Selfies: Narcissistic self-indulgence or harmless fun?

Is the selfie just a bit of harmless fun — or the ultimate in narcissistic self indulgence? Jonathan deBurca Butler reports.

Selfies: Narcissistic self-indulgence or harmless fun?

AT the end of last Sunday’s Dublin stage of the Giro d’Italia bicycle race, winner Marcel Kittel fell to the ground, exhausted. Close by was Corkman David McCarthy. Instead of helping the cyclist, McCarthy took a selfie — he photographed himself, smiling, next to the grimacing sportsman. After heavy criticism, McCarthy apologised, but his actions again raised the issues of taste and self-promotion

Buried deep in her busy Twitter account, model Rosanna Davison has posted a telling photo.

On one side of a split page is an image of a regal, elegant Neil Armstrong, the astronaut.

The caption beneath him reads: ‘Went to the moon, took five photos.’

On the other side of the page is an image of a girl in the toilet of a bar, aiming her smartphone at a mirror.

The caption beneath her reads: ‘Went to the bathroom, took twenty-seven photos.’

“I just thought it was rather ironic and funny,” says the former Miss World. “It just demonstrates how popular selfies have become in recent years and how people seem to take them in the most mundane places, like a bathroom.”

Although the first known self-portrait photograph was taken in the mid-19th century, the term selfie is recent.

In 2013, when the term was awarded the Oxford Dictionary’s ‘word of the year’, researchers discovered that it had first appeared on an Australian website in September, 2002.

The author, who was participating in an online forum on ABC Online, posted a photo of the injury he had acquired on a drunken night out. In the post, he apologises “about the focus” and explains that the photo “was a selfie”.

The invention of social media and, perhaps more importantly, the reverse lens on smartphones, have meant that the selfie has exploded. A poll commissioned last year by smartphone maker, Samsung, found that selfies make up 30% of the photos taken by people aged 18 to 24.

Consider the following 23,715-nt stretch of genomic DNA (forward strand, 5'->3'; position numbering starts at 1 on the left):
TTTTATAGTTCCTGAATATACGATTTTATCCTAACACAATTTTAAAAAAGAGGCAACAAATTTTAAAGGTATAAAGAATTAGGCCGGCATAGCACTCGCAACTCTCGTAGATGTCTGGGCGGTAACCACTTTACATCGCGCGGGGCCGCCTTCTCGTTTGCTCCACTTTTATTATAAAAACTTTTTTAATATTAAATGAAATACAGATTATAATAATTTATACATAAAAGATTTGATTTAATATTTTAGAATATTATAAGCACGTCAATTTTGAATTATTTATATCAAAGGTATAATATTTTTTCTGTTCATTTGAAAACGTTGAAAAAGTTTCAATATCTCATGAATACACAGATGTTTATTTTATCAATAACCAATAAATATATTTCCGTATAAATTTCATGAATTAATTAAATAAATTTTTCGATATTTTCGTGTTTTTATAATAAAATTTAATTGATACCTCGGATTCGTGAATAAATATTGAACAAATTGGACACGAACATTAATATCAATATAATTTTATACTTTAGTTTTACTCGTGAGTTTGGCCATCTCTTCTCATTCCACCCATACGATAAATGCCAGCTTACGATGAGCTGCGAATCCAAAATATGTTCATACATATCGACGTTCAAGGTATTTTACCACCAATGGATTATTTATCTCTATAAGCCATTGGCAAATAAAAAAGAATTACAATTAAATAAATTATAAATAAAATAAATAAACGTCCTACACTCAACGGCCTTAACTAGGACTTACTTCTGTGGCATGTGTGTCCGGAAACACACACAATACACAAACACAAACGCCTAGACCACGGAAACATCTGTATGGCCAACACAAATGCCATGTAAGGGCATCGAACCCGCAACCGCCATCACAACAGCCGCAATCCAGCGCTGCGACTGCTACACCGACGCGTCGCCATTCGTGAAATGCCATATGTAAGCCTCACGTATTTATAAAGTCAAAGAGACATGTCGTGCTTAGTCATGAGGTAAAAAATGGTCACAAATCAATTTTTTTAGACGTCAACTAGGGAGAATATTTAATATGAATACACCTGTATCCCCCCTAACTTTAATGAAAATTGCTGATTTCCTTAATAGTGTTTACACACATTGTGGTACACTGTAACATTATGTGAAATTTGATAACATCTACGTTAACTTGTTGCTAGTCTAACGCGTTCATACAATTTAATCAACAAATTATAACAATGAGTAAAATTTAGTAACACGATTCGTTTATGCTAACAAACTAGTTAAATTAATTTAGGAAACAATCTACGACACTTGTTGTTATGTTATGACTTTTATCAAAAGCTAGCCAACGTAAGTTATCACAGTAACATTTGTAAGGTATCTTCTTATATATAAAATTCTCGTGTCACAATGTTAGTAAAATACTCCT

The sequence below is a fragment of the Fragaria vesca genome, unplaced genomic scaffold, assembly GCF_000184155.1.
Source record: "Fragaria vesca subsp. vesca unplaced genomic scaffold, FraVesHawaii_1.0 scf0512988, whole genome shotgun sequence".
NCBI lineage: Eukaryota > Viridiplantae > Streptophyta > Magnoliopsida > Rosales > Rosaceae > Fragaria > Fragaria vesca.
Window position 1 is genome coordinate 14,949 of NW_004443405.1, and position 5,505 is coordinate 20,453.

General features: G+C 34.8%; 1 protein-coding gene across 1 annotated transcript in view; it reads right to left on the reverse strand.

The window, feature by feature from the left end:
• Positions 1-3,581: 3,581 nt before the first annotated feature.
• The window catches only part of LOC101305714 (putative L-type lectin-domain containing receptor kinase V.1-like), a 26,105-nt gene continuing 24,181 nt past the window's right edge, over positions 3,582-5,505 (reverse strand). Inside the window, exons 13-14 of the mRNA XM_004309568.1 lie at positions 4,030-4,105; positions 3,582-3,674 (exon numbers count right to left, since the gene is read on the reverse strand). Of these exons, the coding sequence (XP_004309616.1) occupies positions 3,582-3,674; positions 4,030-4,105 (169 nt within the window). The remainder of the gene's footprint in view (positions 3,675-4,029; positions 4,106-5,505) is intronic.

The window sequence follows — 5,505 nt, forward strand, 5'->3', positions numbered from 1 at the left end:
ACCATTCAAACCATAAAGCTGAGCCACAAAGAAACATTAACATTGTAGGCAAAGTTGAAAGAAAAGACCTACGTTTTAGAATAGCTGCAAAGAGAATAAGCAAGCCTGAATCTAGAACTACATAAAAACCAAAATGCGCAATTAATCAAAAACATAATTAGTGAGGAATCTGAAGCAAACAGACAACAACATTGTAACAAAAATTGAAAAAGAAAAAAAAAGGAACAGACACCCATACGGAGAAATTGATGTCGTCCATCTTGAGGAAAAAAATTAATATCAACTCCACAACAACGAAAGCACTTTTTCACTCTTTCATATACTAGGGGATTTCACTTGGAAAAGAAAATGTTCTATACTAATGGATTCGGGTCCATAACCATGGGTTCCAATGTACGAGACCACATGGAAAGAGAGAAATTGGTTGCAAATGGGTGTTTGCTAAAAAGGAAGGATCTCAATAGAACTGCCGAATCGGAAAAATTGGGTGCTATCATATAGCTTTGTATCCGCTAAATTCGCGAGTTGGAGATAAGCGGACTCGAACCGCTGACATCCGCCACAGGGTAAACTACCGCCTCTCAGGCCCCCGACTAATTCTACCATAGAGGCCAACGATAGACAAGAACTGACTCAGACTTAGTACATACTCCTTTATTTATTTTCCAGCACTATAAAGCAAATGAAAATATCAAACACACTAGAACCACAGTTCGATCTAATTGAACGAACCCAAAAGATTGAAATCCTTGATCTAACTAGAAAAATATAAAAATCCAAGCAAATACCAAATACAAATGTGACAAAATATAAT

“I certainly think they have their place in social media,” says Rosanna. “But I don’t like to post too many of them, as nobody wants to see nothing but my face all over their Twitter and Instagram feeds.

“I tend to take them when a make-up artist has done my make-up, or I’ve had my hair done, or if I’m wearing an outfit that I think my followers would like to see, or to know more about. They do serve a purpose, in the right context.”

For models like Rosanna, the selfie has its place. It is, in her case, akin to an advert.

But if the selfie is advertising, what are the rest of us selling? For some, it’s harmless fun, a demonstration of how-wow-happy we are, but the selfie can also be self-indulgence and narcissism.

“The selfie phenomenon is psychologically very interesting,” says clinical psychologist, Marie Murray. “On the one hand, taking and distributing selfies demonstrates, and celebrates, confident ego and identity, in which people are content to inform the world of their whereabouts, their appearance and their social life. On the other hand, some people see it as further evidence of the egotistical self-promotion to proclaim one’s importance and social connections.”

Marie says, “We have always taken selfies, by getting other people to take photos of us” or, as the great artists did, by painting a self-portrait. The issue is how much intimacy are we prepared to show the world.

“It’s another example of the demise of boundaries between public and private life,” she says. “There is a blurring of identity between these two worlds, and there is something very disturbing about the sexual selfies that have become increasingly common; now, that is pathological exhibitionism at its most vivid.”

The danger of sexual selfies was shown last month in Mexico: a 16-year-old girl was arrested for allegedly stabbing her best friend 65 times, after nude pictures of the two together appeared online.

But even innocent selfies have caused tragedy. Two weeks ago, in the United States, 32-year-old Courtney Sanford died when she crashed her car into a recycling truck on a highway.

Seconds before her death, police said she had updated her Facebook page and had taken selfies in her car. Earlier this year, some English newspapers reported of a boy suffering from body dysmorphia who had tried to commit suicide after becoming obsessed with taking the perfect selfie.

Of course, these examples are extreme, but a recent tri-universtiy study has discovered that there may be a connection between body image and photos posted on social media.

After surveying 881 students, researchers from the universities of Strathclyde, Ohio and Iowa have concluded that the already existent mass-media pressure to look as good as a supermodel has been compounded by the daily pressure of having to look as good and as happy as your friends and peers.

Perhaps the selfie is the perfect symptom of a world obsessed with accumulating records of experiences through images, which we use to convey an image of ourselves to the outside world.

As sociologist Sherry Turkle observed about text messaging, “it allows us to delete and edit” and, therefore, it allows us to control. Bad stuff is filtered out, good stuff is left in. No wonder the selfie is so popular.

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